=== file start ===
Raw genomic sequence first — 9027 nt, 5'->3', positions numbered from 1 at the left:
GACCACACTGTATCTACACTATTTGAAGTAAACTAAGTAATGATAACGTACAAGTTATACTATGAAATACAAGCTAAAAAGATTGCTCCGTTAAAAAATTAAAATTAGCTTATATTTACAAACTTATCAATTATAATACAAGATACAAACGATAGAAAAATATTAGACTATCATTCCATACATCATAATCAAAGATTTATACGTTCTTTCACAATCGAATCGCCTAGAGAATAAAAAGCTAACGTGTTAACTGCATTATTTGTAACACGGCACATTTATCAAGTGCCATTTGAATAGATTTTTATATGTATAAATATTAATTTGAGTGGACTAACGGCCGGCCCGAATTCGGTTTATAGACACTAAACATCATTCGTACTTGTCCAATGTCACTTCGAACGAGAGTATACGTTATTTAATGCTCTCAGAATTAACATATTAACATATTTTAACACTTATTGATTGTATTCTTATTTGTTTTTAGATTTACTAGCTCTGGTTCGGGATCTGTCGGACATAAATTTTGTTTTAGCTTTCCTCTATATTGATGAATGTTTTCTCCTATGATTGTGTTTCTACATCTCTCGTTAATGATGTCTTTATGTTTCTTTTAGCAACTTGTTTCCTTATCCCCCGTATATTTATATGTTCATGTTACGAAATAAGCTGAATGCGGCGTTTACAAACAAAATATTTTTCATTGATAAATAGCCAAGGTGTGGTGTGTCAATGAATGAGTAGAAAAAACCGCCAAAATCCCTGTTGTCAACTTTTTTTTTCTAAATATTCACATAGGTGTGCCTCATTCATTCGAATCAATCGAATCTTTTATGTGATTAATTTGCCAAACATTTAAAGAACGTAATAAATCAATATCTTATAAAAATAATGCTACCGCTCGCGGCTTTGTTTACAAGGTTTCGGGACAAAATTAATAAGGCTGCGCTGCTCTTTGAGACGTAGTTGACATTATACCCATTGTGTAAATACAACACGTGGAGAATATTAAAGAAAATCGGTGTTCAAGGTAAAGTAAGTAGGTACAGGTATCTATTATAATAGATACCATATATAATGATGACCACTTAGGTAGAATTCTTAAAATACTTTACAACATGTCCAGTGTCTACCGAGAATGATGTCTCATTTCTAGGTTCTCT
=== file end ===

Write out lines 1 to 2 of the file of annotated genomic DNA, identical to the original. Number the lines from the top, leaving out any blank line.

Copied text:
Raw genomic sequence first — 9027 nt, 5'->3', positions numbered from 1 at the left:
GACCACACTGTATCTACACTATTTGAAGTAAACTAAGTAATGATAACGTACAAGTTATACTATGAAATACAAGCTAAAAAGATTGCTCCGTTAAAAAATTAAAATTAGCTTATATTTACAAACTTATCAATTATAATACAAGATACAAACGATAGAAAAATATTAGACTATCATTCCATACATCATAATCAAAGATTTATACGTTCTTTCACAATCGAATCGCCTAGAGAATAAAAAGCTAACGTGTTAACTGCATTATTTGTAACACGGCACATTTATCAAGTGCCATTTGAATAGATTTTTATATGTATAAATATTAATTTGAGTGGACTAACGGCCGGCCCGAATTCGGTTTATAGACACTAAACATCATTCGTACTTGTCCAATGTCACTTCGAACGAGAGTATACGTTATTTAATGCTCTCAGAATTAACATATTAACATATTTTAACACTTATTGATTGTATTCTTATTTGTTTTTAGATTTACTAGCTCTGGTTCGGGATCTGTCGGACATAAATTTTGTTTTAGCTTTCCTCTATATTGATGAATGTTTTCTCCTATGATTGTGTTTCTACATCTCTCGTTAATGATGTCTTTATGTTTCTTTTAGCAACTTGTTTCCTTATCCCCCGTATATTTATATGTTCATGTTACGAAATAAGCTGAATGCGGCGTTTACAAACAAAATATTTTTCATTGATAAATAGCCAAGGTGTGGTGTGTCAATGAATGAGTAGAAAAAACCGCCAAAATCCCTGTTGTCAACTTTTTTTTTCTAAATATTCACATAGGTGTGCCTCATTCATTCGAATCAATCGAATCTTTTATGTGATTAATTTGCCAAACATTTAAAGAACGTAATAAATCAATATCTTATAAAAATAATGCTACCGCTCGCGGCTTTGTTTACAAGGTTTCGGGACAAAATTAATAAGGCTGCGCTGCTCTTTGAGACGTAGTTGACATTATACCCATTGTGTAAATACAACACGTGGAGAATATTAAAGAAAATCGGTGTTCAAGGTAAAGTAAGTAGGTACAGGTATCTATTATAATAGATACCATATATAATGATGACCACTTAGGTAGAATTCTTAAAATACTTTACAACATGTCCAGTGTCTACCGAGAATGATGTCTCATTTCTAGGTTCTCT